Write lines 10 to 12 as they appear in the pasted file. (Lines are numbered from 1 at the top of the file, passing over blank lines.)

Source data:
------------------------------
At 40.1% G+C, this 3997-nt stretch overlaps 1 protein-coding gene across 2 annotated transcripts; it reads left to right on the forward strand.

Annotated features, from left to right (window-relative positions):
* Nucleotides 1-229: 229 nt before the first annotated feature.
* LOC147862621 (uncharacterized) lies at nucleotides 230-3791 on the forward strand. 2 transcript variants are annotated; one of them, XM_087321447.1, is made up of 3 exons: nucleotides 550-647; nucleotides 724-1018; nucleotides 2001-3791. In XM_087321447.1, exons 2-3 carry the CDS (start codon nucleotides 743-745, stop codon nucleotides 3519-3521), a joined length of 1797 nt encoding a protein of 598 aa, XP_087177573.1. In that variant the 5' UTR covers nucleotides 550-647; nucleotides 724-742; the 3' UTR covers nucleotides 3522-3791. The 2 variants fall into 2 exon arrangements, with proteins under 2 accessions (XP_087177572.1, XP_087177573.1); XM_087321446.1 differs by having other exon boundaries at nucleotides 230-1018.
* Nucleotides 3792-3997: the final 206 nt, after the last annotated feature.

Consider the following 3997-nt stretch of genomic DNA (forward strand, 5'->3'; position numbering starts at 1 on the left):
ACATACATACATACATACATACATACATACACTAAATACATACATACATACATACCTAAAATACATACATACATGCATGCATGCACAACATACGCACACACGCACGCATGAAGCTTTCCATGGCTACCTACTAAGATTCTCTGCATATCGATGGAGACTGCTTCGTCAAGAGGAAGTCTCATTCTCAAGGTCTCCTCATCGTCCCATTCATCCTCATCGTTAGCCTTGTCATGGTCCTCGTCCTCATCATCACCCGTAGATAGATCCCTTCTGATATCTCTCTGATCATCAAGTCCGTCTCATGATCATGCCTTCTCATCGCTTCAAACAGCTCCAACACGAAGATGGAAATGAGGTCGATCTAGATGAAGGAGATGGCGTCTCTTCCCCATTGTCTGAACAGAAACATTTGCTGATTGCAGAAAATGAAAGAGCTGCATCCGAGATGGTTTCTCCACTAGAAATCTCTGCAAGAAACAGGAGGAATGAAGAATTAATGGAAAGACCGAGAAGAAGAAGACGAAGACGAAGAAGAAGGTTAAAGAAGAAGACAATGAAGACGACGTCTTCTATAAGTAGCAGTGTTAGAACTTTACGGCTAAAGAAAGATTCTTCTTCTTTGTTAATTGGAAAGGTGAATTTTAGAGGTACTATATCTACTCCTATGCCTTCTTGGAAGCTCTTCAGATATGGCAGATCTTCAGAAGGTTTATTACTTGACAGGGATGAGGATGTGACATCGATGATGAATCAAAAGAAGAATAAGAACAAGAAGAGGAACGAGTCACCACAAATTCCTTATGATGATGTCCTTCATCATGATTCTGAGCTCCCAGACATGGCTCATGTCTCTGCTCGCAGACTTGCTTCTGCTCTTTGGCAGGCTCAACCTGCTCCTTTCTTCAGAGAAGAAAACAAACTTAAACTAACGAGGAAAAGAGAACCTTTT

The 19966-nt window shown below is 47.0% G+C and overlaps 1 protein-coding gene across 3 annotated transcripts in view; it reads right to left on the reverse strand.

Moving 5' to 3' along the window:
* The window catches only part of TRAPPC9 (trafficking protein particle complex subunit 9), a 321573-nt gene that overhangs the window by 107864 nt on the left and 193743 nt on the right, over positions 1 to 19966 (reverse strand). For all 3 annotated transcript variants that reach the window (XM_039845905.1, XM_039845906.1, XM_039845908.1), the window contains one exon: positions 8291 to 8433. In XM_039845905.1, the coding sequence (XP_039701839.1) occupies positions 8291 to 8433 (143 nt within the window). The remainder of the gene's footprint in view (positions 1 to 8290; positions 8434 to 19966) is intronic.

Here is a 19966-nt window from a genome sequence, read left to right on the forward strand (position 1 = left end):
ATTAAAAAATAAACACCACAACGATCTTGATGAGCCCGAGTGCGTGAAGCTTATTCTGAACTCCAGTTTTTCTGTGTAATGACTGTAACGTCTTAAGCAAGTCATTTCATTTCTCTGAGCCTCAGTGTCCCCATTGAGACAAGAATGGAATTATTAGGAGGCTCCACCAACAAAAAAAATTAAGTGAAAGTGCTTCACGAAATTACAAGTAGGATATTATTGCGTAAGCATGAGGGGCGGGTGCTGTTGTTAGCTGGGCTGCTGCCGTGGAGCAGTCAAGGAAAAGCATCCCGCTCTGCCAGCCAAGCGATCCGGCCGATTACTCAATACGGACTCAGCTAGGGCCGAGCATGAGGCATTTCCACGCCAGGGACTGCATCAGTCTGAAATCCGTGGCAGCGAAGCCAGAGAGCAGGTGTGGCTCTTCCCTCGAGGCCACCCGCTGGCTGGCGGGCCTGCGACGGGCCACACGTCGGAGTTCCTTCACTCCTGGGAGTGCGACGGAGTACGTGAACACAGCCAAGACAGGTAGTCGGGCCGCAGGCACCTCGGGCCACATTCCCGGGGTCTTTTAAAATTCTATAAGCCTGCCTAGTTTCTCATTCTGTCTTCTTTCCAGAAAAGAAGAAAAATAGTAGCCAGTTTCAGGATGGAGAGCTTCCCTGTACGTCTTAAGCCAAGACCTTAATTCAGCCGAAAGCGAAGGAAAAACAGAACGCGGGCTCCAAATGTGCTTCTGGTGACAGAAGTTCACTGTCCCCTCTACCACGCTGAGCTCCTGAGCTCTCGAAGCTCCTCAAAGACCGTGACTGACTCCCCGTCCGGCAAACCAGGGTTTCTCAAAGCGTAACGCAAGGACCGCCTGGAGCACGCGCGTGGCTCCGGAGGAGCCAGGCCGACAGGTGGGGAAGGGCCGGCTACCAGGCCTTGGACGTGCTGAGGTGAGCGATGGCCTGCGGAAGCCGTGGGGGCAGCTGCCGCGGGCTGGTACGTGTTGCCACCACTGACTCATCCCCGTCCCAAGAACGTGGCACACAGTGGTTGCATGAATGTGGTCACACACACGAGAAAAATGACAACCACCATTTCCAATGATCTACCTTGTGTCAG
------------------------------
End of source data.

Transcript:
* The window catches only part of TRAPPC9 (trafficking protein particle complex subunit 9), a 321573-nt gene that overhangs the window by 107864 nt on the left and 193743 nt on the right, over positions 1 to 19966 (reverse strand). For all 3 annotated transcript variants that reach the window (XM_039845905.1, XM_039845906.1, XM_039845908.1), the window contains one exon: positions 8291 to 8433. In XM_039845905.1, the coding sequence (XP_039701839.1) occupies positions 8291 to 8433 (143 nt within the window). The remainder of the gene's footprint in view (positions 1 to 8290; positions 8434 to 19966) is intronic.

Here is a 19966-nt window from a genome sequence, read left to right on the forward strand (position 1 = left end):
ATTAAAAAATAAACACCACAACGATCTTGATGAGCCCGAGTGCGTGAAGCTTATTCTGAACTCCAGTTTTTCTGTGTAATGACTGTAACGTCTTAAGCAAGTCATTTCATTTCTCTGAGCCTCAGTGTCCCCATTGAGACAAGAATGGAATTATTAGGAGGCTCCACCAACAAAAAAAATTAAGTGAAAGTGCTTCACGAAATTACAAGTAGGATATTATTGCGTAAGCATGAGGGGCGGGTGCTGTTGTTAGCTGGGCTGCTGCCGTGGAGCAGTCAAGGAAAAGCATCCCGCTCTGCCAGCCAAGCGATCCGGCCGATTACTCAATACGGACTCAGCTAGGGCCGAGCATGAGGCATTTCCACGCCAGGGACTGCATCAGTCTGAAATCCGTGGCAGCGAAGCCAGAGAGCAGGTGTGGCTCTTCCCTCGAGGCCACCCGCTGGCTGGCGGGCCTGCGACGGGCCACACGTCGGAGTTCCTTCACTCCTGGGAGTGCGACGGAGTACGTGAACACAGCCAAGACAGGTAGTCGGGCCGCAGGCACCTCGGGCCACATTCCCGGGGTCTTTTAAAATTCTATAAGCCTGCCTAGTTTCTCATTCTGTCTTCTTTCCAGAAAAGAAGAAAAATAGTAGCCAGTTTCAGGATGGAGAGCTTCCCTGTACGTCTTAAGCCAAGACCTTAATTCAGCCGAAAGCGAAGGAAAAACAGAACGCGGGCTCCAAATGTGCTTCTGGTGACAGAAGTTCACTGTCCCCTCTACCACGCTGAGCTCCTGAGCTCTCGAAGCTCCTCAAAGACCGTGACTGACTCCCCGTCCGGCAAACCAGGGTTTCTCAAAGCGTAACGCAAGGACCGCCTGGAGCACGCGCGTGGCTCCGGAGGAGCCAGGCCGACAGGTGGGGAAGGGCCGGCTACCAGGCCTTGGACGTGCTGAGGTGAGCGATGGCCTGCGGAAGCCGTGGGGGCAGCTGCCGCGGGCTGGTACGTGTTGCCACCACTGACTCATCCCCGTCCCAAGAACGTGGCACACAGTGGTTGCATGAATGTGGTCACACACACGAGAAAAATGACAACCACCATTTCCAATGATCTACCTTGTGTCAG